Log Prices & Trends – February 2017

By Steve Bowers, OSU Extension – Timber Harvesting Specialist

Last time we spoke, it was raining cats & dogs. This time we’re coming out of the 2017 Ice Age. And you might be thinking to yourself, “Man-o-man, with all this inclement weather, I bet log prices are really doing their thing.” Well, they are doing their thing, just as they always do around this time of year. Bad weather. No access. Low mill inventories. Speculation on the upcoming building season. All of the above should factor-in to some pretty decent log values.

Yes, sort of, but then again, we say the same thing year after year and we’re pretty-much right year after year. Log values peak in the late winter/early spring, then we witness the inverse correlation between more sun and loggers versus log values. And again, they pay us to tell you these panegyric prognostications. But you’re not interested in expanding your vocabulary… show me the money!

First up-to-bat is Douglas-fir sawlogs coming-in at about $675-$700 for small diameter long logs. That’s up a little bit from our pervious report. These values have been relatively consistent for the past few months. The #2 sawlog brings another $25-$50: the better the quality, the better the price. Even though we see marginal increases in value for the larger diameter log, remember the logistics of moving these logs. Bigger logs means more scale means less work means more money. Keep this in mind when a logger or log buyer or anyone interested in your wood tries to convince you it isn’t worth holding-off on your harvest ‘cause the bigger wood isn’t worth more money. Buffalo chips! It may not be a lot more at the mill, but it sure as the dickens will be cheaper to get it there. And if it isn’t, you’re talking to the wrong logger.

Historically, whitewoods are valued approximately $100 – $150/MBF less than Doug-fir. At the current time, I’d say those margins have increased somewhat with these logs being valued in the mid $500/MBF range. And remember, the bigger the log (unlike Df) the more difficult it will be to sell it. One of the reasons for this phenomenon is that mills don’t get the overrun out of these larger logs (less taper, more defect).

Red alder values have increased somewhat since our last report. Camp run values are running close to $600/MBF. If you sell on diameter, you’ll get less for the smaller material, but then-again you’ll get substantially more for the larger log. The 8” – 9” sort is a fairly common size and for these logs, you’ll see that $550-$600 value. For the weight aficionados, a $600 log should be in that $80-something/ton range. Hardwood buyers are actively seeking these logs at the current time.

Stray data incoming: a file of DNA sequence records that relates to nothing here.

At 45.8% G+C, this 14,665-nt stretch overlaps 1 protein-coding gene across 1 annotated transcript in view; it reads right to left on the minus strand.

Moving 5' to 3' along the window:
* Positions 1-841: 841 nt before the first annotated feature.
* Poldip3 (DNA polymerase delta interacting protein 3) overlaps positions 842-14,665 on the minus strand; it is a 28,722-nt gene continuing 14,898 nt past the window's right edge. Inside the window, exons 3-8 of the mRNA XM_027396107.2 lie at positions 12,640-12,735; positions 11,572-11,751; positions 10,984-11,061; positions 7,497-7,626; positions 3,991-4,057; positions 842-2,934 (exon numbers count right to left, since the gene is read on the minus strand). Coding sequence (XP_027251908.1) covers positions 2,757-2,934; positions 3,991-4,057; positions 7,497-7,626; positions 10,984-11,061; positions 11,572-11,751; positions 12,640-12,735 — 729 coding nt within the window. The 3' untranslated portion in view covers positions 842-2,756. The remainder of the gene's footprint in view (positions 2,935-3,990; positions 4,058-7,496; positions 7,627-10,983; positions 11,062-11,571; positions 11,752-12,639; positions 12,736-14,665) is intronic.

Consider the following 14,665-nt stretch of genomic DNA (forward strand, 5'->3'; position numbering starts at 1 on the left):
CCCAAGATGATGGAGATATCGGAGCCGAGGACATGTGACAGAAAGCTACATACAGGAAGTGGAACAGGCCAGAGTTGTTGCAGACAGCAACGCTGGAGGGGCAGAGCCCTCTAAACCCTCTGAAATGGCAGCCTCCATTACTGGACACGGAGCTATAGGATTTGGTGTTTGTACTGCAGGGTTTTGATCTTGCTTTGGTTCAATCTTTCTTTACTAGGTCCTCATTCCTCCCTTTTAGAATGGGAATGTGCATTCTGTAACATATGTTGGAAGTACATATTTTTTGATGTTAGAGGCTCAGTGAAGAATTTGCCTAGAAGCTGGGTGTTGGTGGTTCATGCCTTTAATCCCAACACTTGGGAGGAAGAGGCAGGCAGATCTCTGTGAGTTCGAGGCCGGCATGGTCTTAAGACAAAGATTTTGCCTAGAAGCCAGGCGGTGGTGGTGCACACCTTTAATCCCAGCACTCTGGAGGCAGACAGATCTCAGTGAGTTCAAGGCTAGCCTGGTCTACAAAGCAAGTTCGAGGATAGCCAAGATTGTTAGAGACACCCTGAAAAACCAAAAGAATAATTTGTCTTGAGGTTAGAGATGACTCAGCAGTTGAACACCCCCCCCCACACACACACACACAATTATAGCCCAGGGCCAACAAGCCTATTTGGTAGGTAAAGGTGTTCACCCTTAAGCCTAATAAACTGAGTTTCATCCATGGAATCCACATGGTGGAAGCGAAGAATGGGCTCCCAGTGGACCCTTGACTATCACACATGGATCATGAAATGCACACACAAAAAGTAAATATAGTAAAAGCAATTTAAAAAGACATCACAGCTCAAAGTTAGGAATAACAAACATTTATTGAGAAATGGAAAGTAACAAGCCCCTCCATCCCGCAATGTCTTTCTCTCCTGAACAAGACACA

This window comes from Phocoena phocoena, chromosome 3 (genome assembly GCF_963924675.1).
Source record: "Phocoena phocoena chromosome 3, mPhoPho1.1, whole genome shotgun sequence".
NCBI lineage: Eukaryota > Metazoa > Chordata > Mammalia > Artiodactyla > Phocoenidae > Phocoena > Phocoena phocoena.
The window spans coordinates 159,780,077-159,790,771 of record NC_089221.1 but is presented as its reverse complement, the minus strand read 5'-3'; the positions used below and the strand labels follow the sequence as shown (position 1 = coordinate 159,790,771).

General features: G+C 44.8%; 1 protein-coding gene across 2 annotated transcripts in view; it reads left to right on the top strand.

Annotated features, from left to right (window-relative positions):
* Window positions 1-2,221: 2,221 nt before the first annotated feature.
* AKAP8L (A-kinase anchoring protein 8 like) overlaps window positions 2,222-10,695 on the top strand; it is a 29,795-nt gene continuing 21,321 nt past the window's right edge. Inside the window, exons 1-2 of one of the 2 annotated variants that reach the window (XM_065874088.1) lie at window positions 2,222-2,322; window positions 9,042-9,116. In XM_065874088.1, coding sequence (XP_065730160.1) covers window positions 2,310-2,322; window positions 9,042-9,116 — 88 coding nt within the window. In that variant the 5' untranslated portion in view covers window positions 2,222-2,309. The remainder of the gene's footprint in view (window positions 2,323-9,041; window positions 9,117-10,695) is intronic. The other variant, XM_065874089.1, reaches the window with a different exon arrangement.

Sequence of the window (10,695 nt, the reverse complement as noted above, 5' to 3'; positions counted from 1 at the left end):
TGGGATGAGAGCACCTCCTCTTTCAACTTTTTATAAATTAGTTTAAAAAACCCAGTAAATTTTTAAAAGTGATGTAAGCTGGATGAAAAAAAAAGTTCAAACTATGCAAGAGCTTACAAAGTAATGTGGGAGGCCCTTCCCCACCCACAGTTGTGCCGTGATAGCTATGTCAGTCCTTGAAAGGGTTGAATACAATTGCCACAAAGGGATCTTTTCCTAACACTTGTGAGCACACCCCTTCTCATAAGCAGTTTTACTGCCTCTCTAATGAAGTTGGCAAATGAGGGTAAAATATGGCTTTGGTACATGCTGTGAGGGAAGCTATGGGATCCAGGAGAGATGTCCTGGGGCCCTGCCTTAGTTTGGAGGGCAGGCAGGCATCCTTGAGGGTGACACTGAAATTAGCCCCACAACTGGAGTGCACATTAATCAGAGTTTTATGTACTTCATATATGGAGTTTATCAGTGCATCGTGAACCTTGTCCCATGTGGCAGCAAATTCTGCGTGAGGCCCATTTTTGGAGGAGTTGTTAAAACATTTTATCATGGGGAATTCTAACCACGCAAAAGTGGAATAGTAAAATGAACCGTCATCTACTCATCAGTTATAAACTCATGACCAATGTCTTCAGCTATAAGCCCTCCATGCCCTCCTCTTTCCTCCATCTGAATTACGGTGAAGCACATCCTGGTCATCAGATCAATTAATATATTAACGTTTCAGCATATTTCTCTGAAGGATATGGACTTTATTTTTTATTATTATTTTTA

Redcedar logs have been strong, are strong, and will likely remain strong. Today, due to the lack of infrastructure in our area, top dollar requires they be shipped to Washington. Actually, even when we had the mills, the big money has always been up north. Redcedar long logs (36 & >) will bring you around $1300 at sort yards east of Eugene and west of Corvallis. Your decision is whether to pay more for trucking and try to make up the difference in $/MBF. Personally, that’s a pretty close call and all things considered, I’d d stay close to home.

Chips. Why do people continue to request these values? And we use the term “value” rather loosely. Local buyers are paying about $26-$27/ton for conifer chips. We’ve said it before and we’ll say it again, chips should be considered a residual from a timber harvest. A decision that you might want to give some thought is the chip & saw material. Basically, this type of log is a miniature replica of a merch sawlog. Buyers don’t want defect (particularly sweep and crook).

The primary difference is they’ll take logs down to a 3 or 4” top and pay by the ton. If you can find a buyer relatively close to you, you’ll see these types of Df logs bring over $60/ton. As a merchandiser, the question becomes whether to utilize the entire merch stem of a tree (down to a 5” top) and sell the rest as low value chips, or do you keep scaling diameters at 7” or larger and then utilize the stem down to that 3 or 4” top. The remains of this strategy will likely stay on the landing or go as firewood. Your call.

Export values are basically on-par with domestic prices, but remember, you need long-logs and somewhat larger diameter requirements. A larger, cleaner 2 saw log is the one folks are seeking (scaling diameters in the 15” – 20” range). But all-in-all, it is tough for them to compete with local mills if in proximity to the harvest operations (trucking trumps any increase in value). And we said it last time: there’s a good chance the closest mill will be the best mill.

Poles are holding steady. In our last report we stated, “Poles less than 70 feet are bringing in the $800+/MBF range and 70’+ material is just under $1000. Remember, there is some competition in the pole market, so make sure you check them out.” Mr. and Mrs. Reader, I stand by my previous statement.

Oh wait! Before we go. There’s a new show in town. Alder chips are now being sought in the Douglas County area. Make sure you check-out the piece in the newsletter for additional information.

In summary, values are pretty good now, but I wouldn’t hold-out for more. If you look at 30-year historical values of Doug-fir, things (excluding the Great Recession the past decade), values haven’t really changed all that much on an annual basis. So market timing is more a function of predicating your harvest decision on the time-of-year (short term) versus the year itself (long term). So good bye and good luck.

A load of logs on its way to the sorting yard from a logging site in the coastal range near Blodgett Oregon. Photo by Lynn Ketchum.

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